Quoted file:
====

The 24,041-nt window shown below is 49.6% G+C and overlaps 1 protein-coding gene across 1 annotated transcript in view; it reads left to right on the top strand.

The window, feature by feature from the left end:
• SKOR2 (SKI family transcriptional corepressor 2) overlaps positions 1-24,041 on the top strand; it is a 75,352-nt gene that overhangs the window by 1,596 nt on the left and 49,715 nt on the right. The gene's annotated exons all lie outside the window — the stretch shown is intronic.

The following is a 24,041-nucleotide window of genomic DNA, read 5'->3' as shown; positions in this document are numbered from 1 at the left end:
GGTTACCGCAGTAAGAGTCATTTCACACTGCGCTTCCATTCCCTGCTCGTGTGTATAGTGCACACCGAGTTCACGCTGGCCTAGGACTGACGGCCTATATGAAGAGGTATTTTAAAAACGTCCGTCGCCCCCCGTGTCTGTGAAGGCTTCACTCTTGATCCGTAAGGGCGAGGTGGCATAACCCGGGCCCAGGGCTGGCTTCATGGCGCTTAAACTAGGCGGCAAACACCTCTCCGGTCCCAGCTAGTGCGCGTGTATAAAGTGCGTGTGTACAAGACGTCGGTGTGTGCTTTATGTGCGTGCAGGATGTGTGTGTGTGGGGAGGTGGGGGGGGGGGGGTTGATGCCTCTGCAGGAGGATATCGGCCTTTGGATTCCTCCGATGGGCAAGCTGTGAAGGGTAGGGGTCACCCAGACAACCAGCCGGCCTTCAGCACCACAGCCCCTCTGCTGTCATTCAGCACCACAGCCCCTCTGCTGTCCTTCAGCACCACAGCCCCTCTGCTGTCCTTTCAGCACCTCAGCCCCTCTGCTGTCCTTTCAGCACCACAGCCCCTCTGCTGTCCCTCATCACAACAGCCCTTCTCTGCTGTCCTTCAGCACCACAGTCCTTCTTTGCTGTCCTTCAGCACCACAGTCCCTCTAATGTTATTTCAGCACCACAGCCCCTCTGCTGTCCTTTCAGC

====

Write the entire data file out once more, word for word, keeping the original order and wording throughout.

The 24,041-nt window shown below is 49.6% G+C and overlaps 1 protein-coding gene across 1 annotated transcript in view; it reads left to right on the top strand.

The window, feature by feature from the left end:
• SKOR2 (SKI family transcriptional corepressor 2) overlaps positions 1-24,041 on the top strand; it is a 75,352-nt gene that overhangs the window by 1,596 nt on the left and 49,715 nt on the right. The gene's annotated exons all lie outside the window — the stretch shown is intronic.

The following is a 24,041-nucleotide window of genomic DNA, read 5'->3' as shown; positions in this document are numbered from 1 at the left end:
GGTTACCGCAGTAAGAGTCATTTCACACTGCGCTTCCATTCCCTGCTCGTGTGTATAGTGCACACCGAGTTCACGCTGGCCTAGGACTGACGGCCTATATGAAGAGGTATTTTAAAAACGTCCGTCGCCCCCCGTGTCTGTGAAGGCTTCACTCTTGATCCGTAAGGGCGAGGTGGCATAACCCGGGCCCAGGGCTGGCTTCATGGCGCTTAAACTAGGCGGCAAACACCTCTCCGGTCCCAGCTAGTGCGCGTGTATAAAGTGCGTGTGTACAAGACGTCGGTGTGTGCTTTATGTGCGTGCAGGATGTGTGTGTGTGGGGAGGTGGGGGGGGGGGGGTTGATGCCTCTGCAGGAGGATATCGGCCTTTGGATTCCTCCGATGGGCAAGCTGTGAAGGGTAGGGGTCACCCAGACAACCAGCCGGCCTTCAGCACCACAGCCCCTCTGCTGTCATTCAGCACCACAGCCCCTCTGCTGTCCTTCAGCACCACAGCCCCTCTGCTGTCCTTTCAGCACCTCAGCCCCTCTGCTGTCCTTTCAGCACCACAGCCCCTCTGCTGTCCCTCATCACAACAGCCCTTCTCTGCTGTCCTTCAGCACCACAGTCCTTCTTTGCTGTCCTTCAGCACCACAGTCCCTCTAATGTTATTTCAGCACCACAGCCCCTCTGCTGTCCTTTCAGC